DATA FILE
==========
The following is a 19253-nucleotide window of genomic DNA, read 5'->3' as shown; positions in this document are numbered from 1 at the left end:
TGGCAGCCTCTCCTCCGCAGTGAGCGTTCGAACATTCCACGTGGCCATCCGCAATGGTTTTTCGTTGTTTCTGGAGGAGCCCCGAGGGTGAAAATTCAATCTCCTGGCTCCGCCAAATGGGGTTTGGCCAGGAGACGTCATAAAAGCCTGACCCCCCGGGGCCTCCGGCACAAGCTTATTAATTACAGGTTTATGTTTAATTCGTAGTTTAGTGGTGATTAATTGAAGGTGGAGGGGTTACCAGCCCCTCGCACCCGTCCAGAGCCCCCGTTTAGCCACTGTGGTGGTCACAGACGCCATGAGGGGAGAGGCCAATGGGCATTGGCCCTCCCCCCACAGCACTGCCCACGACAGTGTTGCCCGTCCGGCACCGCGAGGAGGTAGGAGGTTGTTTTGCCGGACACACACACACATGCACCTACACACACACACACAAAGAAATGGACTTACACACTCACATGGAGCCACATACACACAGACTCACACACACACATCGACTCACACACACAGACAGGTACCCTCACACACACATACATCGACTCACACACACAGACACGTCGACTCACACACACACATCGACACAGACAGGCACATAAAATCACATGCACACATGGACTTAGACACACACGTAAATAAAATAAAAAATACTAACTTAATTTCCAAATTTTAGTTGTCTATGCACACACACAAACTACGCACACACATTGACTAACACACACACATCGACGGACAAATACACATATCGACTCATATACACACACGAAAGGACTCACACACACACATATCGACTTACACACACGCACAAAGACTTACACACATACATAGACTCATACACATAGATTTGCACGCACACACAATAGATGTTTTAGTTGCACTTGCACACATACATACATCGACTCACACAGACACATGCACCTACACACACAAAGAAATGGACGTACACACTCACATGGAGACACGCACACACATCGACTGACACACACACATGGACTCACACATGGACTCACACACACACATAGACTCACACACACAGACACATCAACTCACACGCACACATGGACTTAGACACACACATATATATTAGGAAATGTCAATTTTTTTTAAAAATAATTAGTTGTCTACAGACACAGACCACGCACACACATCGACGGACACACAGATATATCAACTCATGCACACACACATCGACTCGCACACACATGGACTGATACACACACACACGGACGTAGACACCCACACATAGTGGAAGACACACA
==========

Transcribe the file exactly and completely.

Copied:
The following is a 19253-nucleotide window of genomic DNA, read 5'->3' as shown; positions in this document are numbered from 1 at the left end:
TGGCAGCCTCTCCTCCGCAGTGAGCGTTCGAACATTCCACGTGGCCATCCGCAATGGTTTTTCGTTGTTTCTGGAGGAGCCCCGAGGGTGAAAATTCAATCTCCTGGCTCCGCCAAATGGGGTTTGGCCAGGAGACGTCATAAAAGCCTGACCCCCCGGGGCCTCCGGCACAAGCTTATTAATTACAGGTTTATGTTTAATTCGTAGTTTAGTGGTGATTAATTGAAGGTGGAGGGGTTACCAGCCCCTCGCACCCGTCCAGAGCCCCCGTTTAGCCACTGTGGTGGTCACAGACGCCATGAGGGGAGAGGCCAATGGGCATTGGCCCTCCCCCCACAGCACTGCCCACGACAGTGTTGCCCGTCCGGCACCGCGAGGAGGTAGGAGGTTGTTTTGCCGGACACACACACACATGCACCTACACACACACACACAAAGAAATGGACTTACACACTCACATGGAGCCACATACACACAGACTCACACACACACATCGACTCACACACACAGACAGGTACCCTCACACACACATACATCGACTCACACACACAGACACGTCGACTCACACACACACATCGACACAGACAGGCACATAAAATCACATGCACACATGGACTTAGACACACACGTAAATAAAATAAAAAATACTAACTTAATTTCCAAATTTTAGTTGTCTATGCACACACACAAACTACGCACACACATTGACTAACACACACACATCGACGGACAAATACACATATCGACTCATATACACACACGAAAGGACTCACACACACACATATCGACTTACACACACGCACAAAGACTTACACACATACATAGACTCATACACATAGATTTGCACGCACACACAATAGATGTTTTAGTTGCACTTGCACACATACATACATCGACTCACACAGACACATGCACCTACACACACAAAGAAATGGACGTACACACTCACATGGAGACACGCACACACATCGACTGACACACACACATGGACTCACACATGGACTCACACACACACATAGACTCACACACACAGACACATCAACTCACACGCACACATGGACTTAGACACACACATATATATTAGGAAATGTCAATTTTTTTTAAAAATAATTAGTTGTCTACAGACACAGACCACGCACACACATCGACGGACACACAGATATATCAACTCATGCACACACACATCGACTCGCACACACATGGACTGATACACACACACACGGACGTAGACACCCACACATAGTGGAAGACACACA